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Cutting right to the chase, the Quadrifoglio live up to the hype, but of course you came here for more than that and here we'll be getting right down to the major points shared by a number of journalists, after spending time with it at the official launch at Balloco, Alfa Romeo's test track.

Impressive Interior

If there's one thing most can agree on is how impressive the interior layout and design is, and judging from the in-person experiences here, its an interior you must experience for yourself.

As soon as you get into the car you are met with pleasing contact points like the steering wheel, which is a good size and sits well in your hands. There are a couple of details that are very Ferrari, with the starter button positioned within the aforementioned wheel and the long, elegant aluminium paddles fixed to the steering column. An experimental pull on one of the paddles reveals a pleasing, tactile action very like the one you would find in a 488 GTB.

“There’s a lot of things [to consider]. We define the exact way you should be seated in the car; the lower the better. Then we harmonise everything. The quick steering, the 50/50 weight distribution, the brakes, the engine.”


Italian Design at Its Best

Anyone looking for an Italian sedan designed about the best it could be, the Giulia (not just the QV trim) is it. But even as a QV trim it does enough to stand out from the competition and includes all someone should expect from Alfa Romeo.

If curves could kill then consider the Giulia Quadrifoglio (QV) one deadly Italian. It’s beautiful, it’s angular, it’s aggressive, but most importantly it doesn’t feel like a carbon copy of the other mid-sized sedans in its class. It’s unique in all the right places with little touches which give it the ‘don’t mess with me, I’ll blow your doors off’ vibe. The very vibe you want to give off when dropping the kids off at school.

The QV features a front grill which wears the iconic Alfa Romeo ‘Tri-bolo’’ shield alongside a twin intake design which sucks in as much air as possible for the turbos. As mentioned, carbon fibre adorns the car with a boot lid spoiler and active front splitter working in tandem with a rear diffuser to keep the car planted at speed.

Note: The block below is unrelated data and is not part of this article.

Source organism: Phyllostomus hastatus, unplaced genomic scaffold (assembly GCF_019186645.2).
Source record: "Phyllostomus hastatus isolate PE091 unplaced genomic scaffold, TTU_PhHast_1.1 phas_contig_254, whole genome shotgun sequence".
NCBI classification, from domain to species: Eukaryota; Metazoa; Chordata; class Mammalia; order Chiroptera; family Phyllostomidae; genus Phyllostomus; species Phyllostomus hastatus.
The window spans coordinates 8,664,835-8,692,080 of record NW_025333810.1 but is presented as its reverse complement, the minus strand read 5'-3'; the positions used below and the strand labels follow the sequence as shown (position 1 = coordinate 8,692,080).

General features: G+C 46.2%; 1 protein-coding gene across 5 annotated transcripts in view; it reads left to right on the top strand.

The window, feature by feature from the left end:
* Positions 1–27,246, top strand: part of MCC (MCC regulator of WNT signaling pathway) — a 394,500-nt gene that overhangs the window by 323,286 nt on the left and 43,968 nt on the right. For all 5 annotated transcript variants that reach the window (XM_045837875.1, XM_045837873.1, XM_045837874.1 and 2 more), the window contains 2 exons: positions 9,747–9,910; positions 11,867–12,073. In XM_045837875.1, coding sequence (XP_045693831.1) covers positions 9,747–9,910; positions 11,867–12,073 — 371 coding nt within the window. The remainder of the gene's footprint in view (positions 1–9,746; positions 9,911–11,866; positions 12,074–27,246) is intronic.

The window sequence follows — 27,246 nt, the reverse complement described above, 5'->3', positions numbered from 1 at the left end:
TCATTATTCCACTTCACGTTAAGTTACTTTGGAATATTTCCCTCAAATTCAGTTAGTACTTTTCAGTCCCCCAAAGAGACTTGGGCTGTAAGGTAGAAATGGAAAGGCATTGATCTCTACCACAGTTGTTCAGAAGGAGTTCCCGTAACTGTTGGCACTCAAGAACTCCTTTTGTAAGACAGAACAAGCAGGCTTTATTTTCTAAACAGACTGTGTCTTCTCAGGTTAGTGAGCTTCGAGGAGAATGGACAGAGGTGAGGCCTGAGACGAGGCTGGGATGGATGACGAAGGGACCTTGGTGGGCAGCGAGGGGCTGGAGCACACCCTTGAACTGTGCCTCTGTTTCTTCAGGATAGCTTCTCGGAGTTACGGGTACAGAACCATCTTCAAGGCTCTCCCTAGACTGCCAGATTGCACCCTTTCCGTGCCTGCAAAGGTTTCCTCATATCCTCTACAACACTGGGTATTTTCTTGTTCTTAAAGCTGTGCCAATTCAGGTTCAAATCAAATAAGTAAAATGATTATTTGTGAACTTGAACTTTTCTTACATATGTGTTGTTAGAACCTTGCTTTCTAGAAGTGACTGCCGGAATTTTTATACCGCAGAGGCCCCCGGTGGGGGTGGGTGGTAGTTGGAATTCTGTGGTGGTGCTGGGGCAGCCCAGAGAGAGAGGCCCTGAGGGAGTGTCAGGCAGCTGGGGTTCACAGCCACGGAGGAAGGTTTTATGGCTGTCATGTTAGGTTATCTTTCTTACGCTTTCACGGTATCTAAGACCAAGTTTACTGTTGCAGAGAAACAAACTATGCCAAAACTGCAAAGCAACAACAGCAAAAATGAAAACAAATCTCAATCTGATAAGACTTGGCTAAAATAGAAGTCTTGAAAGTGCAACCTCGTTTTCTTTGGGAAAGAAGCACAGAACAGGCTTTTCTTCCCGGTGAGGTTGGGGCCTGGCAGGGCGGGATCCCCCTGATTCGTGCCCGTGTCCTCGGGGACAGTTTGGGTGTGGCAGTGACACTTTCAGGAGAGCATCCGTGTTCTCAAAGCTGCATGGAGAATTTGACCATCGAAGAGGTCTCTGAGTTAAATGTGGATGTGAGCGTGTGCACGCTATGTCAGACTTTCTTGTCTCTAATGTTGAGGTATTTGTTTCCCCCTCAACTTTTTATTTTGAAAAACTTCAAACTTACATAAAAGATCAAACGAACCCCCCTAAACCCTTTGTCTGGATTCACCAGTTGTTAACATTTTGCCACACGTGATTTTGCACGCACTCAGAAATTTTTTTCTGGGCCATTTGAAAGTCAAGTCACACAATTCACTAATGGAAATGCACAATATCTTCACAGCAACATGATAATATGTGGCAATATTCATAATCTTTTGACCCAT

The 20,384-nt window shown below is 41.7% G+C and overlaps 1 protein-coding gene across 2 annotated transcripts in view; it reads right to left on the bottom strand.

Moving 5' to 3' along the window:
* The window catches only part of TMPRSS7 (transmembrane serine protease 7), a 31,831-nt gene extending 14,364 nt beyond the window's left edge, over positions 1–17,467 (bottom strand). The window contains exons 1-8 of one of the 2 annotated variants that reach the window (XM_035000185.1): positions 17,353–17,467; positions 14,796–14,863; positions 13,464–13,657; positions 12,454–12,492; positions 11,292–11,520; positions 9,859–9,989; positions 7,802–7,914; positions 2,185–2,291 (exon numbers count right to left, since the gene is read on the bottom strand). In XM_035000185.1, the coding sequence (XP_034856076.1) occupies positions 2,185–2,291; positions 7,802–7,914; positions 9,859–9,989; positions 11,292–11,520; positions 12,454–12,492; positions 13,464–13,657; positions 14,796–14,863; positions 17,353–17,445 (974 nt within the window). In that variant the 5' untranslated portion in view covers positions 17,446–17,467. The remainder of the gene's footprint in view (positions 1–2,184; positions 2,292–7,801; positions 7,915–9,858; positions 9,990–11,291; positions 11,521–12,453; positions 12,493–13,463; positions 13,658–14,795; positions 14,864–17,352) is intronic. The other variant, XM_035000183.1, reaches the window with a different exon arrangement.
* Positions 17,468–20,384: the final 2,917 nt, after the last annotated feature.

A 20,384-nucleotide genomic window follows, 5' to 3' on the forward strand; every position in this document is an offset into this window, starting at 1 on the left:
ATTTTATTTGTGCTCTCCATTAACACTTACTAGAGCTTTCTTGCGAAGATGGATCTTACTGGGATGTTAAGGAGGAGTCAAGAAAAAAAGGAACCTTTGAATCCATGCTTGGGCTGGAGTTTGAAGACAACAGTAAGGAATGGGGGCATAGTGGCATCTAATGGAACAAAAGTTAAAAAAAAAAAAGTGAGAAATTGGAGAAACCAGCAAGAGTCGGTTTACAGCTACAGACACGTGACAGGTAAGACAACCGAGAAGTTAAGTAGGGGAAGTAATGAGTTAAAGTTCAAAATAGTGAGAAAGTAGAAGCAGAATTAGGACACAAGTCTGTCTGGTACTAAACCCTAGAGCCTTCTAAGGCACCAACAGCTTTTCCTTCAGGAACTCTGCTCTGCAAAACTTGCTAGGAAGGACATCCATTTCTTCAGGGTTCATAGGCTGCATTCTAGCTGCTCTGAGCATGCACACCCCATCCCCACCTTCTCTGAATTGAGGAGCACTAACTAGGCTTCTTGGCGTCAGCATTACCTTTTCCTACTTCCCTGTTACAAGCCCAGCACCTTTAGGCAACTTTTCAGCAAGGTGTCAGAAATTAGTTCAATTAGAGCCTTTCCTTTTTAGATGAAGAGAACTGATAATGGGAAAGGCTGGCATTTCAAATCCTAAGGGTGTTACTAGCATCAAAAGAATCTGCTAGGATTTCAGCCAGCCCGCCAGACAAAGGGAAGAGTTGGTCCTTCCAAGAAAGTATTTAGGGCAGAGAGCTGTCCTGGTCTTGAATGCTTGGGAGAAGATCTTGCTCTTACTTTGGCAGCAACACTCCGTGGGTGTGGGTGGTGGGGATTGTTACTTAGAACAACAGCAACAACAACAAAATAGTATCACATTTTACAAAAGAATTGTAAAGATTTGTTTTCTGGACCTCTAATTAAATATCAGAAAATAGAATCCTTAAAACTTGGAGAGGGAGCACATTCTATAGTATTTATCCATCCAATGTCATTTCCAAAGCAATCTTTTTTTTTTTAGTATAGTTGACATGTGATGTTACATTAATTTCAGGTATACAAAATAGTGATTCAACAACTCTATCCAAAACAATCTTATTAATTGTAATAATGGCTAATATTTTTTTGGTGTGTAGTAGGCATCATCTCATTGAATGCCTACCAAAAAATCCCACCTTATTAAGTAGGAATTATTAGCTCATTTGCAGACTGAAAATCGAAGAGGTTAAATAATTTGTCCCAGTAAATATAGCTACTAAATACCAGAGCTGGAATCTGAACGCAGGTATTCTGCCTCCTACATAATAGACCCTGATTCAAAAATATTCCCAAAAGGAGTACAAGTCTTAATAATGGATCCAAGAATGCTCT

It also comes with side skirts and vented wheel arches to accommodate the wider wheel and optional carbon-ceramic brake package for the track fiends.

For real world driving necessities, there are fancy Xenon headlamps which comes standard and were developed by the technology boffins at Magneti Marelli. LED globes are also available as an optional extra.

Speaking to the Giulia designers at the Bolocco Proving Ground, it was revealed that the car wasn’t made to specifically spearhead Alfa Romeo’s future designs.

“Our heritage is important. For the future we always balance what we need. It’s not a copy of the past or a remake of a car. The real challenge is the DNA. It’s important to give the feeling of Alfa Romeo and not just the picture of Alfa Romeo from the past for today.”

The new Alfa Romeo Giulia quite simply feels fresh in the skin, but hides away small cues that still make it recognisable as an Alfa Romeo. The sculpted sides, the front fascia and a powerful stance all attribute to what designers say, “draws from history to capture the Italian emotion”. We’d just call it a fine balance of finesse and ferocity.

This will no doubt give local punters a greater idea of how much work went into this car as well as Alfa Romeo’s capabilities for delivering future special models.


Unbelievable Performance

Inside and out it looks like what a Ferrari inspired super sedan should look like and also performs the part thanks to a potent 2.9-liter 6 Cylinder powerplant laying down 503bhp and 443lb-ft of torque. 0-60 is possible in just under 3.9 seconds.